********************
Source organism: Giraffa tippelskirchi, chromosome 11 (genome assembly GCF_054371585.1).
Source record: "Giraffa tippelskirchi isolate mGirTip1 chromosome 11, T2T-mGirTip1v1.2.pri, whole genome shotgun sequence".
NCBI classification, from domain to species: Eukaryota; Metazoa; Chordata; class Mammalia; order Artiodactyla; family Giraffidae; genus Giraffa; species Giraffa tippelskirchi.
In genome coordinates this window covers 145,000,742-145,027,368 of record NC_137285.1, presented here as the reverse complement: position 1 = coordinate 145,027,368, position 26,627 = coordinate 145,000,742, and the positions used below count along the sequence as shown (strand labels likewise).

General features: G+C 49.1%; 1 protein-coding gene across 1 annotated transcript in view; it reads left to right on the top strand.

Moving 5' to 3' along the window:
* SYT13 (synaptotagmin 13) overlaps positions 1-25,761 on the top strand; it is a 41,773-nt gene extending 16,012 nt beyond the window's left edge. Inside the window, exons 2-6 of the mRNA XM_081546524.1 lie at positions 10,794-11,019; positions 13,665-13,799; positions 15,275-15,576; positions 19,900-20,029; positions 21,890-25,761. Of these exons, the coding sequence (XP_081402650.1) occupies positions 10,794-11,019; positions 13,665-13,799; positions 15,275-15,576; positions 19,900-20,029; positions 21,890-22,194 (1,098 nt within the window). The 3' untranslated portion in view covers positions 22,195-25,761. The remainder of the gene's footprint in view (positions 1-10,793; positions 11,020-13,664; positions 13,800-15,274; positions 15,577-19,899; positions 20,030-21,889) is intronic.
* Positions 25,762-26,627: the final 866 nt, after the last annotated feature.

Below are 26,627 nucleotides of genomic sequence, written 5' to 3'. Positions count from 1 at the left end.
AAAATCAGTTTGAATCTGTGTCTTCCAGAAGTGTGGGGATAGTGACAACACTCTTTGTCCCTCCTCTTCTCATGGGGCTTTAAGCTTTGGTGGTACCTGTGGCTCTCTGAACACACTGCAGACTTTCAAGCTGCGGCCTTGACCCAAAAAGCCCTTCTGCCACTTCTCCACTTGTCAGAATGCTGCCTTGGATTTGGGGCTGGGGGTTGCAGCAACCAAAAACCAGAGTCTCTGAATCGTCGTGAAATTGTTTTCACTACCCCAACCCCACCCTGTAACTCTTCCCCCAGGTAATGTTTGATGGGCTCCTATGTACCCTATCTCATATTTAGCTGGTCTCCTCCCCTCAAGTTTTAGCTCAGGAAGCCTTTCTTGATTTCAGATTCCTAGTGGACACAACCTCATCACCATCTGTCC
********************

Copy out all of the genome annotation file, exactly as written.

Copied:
Source organism: Giraffa tippelskirchi, chromosome 11 (genome assembly GCF_054371585.1).
Source record: "Giraffa tippelskirchi isolate mGirTip1 chromosome 11, T2T-mGirTip1v1.2.pri, whole genome shotgun sequence".
NCBI classification, from domain to species: Eukaryota; Metazoa; Chordata; class Mammalia; order Artiodactyla; family Giraffidae; genus Giraffa; species Giraffa tippelskirchi.
In genome coordinates this window covers 145,000,742-145,027,368 of record NC_137285.1, presented here as the reverse complement: position 1 = coordinate 145,027,368, position 26,627 = coordinate 145,000,742, and the positions used below count along the sequence as shown (strand labels likewise).

General features: G+C 49.1%; 1 protein-coding gene across 1 annotated transcript in view; it reads left to right on the top strand.

Moving 5' to 3' along the window:
* SYT13 (synaptotagmin 13) overlaps positions 1-25,761 on the top strand; it is a 41,773-nt gene extending 16,012 nt beyond the window's left edge. Inside the window, exons 2-6 of the mRNA XM_081546524.1 lie at positions 10,794-11,019; positions 13,665-13,799; positions 15,275-15,576; positions 19,900-20,029; positions 21,890-25,761. Of these exons, the coding sequence (XP_081402650.1) occupies positions 10,794-11,019; positions 13,665-13,799; positions 15,275-15,576; positions 19,900-20,029; positions 21,890-22,194 (1,098 nt within the window). The 3' untranslated portion in view covers positions 22,195-25,761. The remainder of the gene's footprint in view (positions 1-10,793; positions 11,020-13,664; positions 13,800-15,274; positions 15,577-19,899; positions 20,030-21,889) is intronic.
* Positions 25,762-26,627: the final 866 nt, after the last annotated feature.

Below are 26,627 nucleotides of genomic sequence, written 5' to 3'. Positions count from 1 at the left end.
AAAATCAGTTTGAATCTGTGTCTTCCAGAAGTGTGGGGATAGTGACAACACTCTTTGTCCCTCCTCTTCTCATGGGGCTTTAAGCTTTGGTGGTACCTGTGGCTCTCTGAACACACTGCAGACTTTCAAGCTGCGGCCTTGACCCAAAAAGCCCTTCTGCCACTTCTCCACTTGTCAGAATGCTGCCTTGGATTTGGGGCTGGGGGTTGCAGCAACCAAAAACCAGAGTCTCTGAATCGTCGTGAAATTGTTTTCACTACCCCAACCCCACCCTGTAACTCTTCCCCCAGGTAATGTTTGATGGGCTCCTATGTACCCTATCTCATATTTAGCTGGTCTCCTCCCCTCAAGTTTTAGCTCAGGAAGCCTTTCTTGATTTCAGATTCCTAGTGGACACAACCTCATCACCATCTGTCC